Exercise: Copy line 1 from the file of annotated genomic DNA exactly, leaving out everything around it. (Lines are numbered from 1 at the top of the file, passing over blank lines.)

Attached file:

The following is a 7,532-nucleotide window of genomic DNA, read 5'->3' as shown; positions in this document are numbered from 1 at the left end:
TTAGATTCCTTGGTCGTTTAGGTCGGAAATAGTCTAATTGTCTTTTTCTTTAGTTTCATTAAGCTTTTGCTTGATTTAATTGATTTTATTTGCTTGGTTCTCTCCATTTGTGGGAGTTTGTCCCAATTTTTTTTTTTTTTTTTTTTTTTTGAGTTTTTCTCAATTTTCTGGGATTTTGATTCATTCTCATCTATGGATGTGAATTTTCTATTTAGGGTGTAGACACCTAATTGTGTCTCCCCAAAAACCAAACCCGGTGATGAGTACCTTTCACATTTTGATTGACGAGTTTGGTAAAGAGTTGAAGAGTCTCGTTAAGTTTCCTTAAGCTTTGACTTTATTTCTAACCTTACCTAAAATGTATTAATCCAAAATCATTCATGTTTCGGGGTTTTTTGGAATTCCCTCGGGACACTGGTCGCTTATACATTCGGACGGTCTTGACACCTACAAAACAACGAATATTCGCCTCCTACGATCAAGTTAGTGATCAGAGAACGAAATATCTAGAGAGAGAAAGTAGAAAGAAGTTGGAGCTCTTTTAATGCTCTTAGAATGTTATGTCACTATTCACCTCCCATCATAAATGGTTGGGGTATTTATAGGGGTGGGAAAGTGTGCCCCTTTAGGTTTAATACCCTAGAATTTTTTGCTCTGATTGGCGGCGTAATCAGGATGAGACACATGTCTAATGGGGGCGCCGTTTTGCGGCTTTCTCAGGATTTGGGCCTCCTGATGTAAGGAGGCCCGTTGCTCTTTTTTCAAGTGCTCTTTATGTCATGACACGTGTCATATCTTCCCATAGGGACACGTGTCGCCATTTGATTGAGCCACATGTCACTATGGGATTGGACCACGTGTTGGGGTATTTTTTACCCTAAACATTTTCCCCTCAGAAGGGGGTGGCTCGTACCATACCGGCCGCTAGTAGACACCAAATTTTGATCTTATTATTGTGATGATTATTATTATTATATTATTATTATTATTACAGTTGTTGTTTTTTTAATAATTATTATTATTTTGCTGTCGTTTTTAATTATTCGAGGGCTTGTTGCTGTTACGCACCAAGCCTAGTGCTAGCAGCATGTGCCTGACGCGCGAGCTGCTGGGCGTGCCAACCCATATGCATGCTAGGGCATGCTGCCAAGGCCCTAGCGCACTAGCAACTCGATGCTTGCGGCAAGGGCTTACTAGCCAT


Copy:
The following is a 7,532-nucleotide window of genomic DNA, read 5'->3' as shown; positions in this document are numbered from 1 at the left end: